[JURIST] The US Supreme Court [official website] heard oral arguments [day call, PDF] Tuesday on two cases. In Lockhart v. US [transcript, PDF] the court heard arguments on whether [SCOTUSblog backgrounder] the mandatory minimum for a child pornography sentence, as found in 18 USC § 2252(b)(2) [text], applies when the offender has previously been convicted of sexual abuse or aggravated sexual abuse, even if the previous offenses did not involve a child. The case involves a man, Avondale Lockhart, who was charged with possession of child pornography on his personal computer and subsequently pleaded guilty. He had been previously been convicted of sexual assault involving his adult girlfriend. The pre-sentencing report for Lockhart recommended that he get the mandatory minimum sentence, but Lockhart is arguing that the mandate does not apply since his previous offenses did not involve minors. Both lower courts concluded that the minimum sentence did apply to Lockhart.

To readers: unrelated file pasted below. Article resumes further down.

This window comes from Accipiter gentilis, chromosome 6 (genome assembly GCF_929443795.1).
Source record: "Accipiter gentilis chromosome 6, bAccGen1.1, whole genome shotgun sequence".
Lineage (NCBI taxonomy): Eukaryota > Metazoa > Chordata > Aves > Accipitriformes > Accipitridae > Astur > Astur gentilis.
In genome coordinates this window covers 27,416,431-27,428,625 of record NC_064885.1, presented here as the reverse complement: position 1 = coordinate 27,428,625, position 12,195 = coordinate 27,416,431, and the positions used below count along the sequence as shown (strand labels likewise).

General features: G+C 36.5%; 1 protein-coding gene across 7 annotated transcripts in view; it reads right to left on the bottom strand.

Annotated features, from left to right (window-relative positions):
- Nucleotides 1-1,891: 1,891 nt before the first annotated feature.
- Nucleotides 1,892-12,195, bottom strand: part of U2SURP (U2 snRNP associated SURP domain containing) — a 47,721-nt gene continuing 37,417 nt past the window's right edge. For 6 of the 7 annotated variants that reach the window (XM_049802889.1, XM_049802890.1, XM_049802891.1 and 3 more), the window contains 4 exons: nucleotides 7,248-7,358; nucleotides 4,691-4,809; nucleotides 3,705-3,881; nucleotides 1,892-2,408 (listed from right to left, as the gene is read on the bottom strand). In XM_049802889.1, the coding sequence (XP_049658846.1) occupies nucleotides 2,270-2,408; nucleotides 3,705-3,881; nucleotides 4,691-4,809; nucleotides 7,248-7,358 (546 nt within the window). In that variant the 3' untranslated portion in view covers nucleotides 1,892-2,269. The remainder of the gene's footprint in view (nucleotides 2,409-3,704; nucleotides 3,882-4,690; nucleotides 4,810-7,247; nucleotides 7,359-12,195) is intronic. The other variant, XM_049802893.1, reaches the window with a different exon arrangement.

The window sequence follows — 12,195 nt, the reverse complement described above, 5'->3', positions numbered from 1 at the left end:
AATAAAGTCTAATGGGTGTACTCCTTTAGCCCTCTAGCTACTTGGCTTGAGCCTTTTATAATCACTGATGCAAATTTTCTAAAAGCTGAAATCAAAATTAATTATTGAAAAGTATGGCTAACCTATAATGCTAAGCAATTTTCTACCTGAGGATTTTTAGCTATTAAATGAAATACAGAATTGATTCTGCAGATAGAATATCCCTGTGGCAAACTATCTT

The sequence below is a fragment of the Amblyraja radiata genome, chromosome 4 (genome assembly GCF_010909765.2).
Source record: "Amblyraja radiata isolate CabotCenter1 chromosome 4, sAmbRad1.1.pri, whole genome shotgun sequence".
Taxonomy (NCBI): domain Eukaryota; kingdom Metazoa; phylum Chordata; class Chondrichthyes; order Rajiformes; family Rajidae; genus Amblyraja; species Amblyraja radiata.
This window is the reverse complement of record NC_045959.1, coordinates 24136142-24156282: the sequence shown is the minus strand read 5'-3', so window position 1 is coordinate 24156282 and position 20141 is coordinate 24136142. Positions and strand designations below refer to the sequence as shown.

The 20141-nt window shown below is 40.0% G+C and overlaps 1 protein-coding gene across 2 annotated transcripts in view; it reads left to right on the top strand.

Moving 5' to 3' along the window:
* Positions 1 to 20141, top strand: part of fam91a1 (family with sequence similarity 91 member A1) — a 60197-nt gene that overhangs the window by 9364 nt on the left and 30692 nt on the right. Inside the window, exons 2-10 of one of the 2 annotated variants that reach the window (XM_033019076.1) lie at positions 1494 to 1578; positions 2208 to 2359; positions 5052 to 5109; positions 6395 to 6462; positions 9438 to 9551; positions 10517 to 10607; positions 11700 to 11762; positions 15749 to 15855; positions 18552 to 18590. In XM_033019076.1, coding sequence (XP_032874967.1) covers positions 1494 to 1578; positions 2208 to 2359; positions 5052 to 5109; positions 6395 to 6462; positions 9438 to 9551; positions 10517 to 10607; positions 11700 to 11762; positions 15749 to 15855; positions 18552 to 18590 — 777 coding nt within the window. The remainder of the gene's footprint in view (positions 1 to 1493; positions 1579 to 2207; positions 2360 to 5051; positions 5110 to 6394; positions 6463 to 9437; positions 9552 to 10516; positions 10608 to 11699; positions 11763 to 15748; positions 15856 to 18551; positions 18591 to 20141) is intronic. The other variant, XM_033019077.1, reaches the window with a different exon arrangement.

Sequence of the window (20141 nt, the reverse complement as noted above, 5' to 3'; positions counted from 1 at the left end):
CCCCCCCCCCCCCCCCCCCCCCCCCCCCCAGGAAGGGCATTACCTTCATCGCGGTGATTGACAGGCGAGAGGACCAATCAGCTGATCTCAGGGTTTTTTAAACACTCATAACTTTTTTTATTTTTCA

The court also heard arguments in Torres v. Lynch [transcript, PDF] on whether [SCOTUSblog backgrounder] a state offense constitutes an aggravated felony 8 USC § 1101(a)(43) [text] when a resident is subject to removal for the offense and the federal statute describes the state offense but also includes an interstate commerce element that the state offense lacks. The case involves a man, Jorge Luna Torres, who pleaded guilty to attempted arson in 1999 and was told by immigration officials in 2006 that he was subject to deportation. The arson conviction is a felony under New York law, but the federal statute includes the following language (in italics) that the New York statute does not: “Whoever maliciously damages or destroys, or attempts to damage or destroy, by means of fire or an explosive, any building, vehicle, or other real or personal property used in interstate or foreign commerce or in any activity affecting interstate or foreign commerce.” Both lower courts denied Torres’ petition for cancellation of the removal order.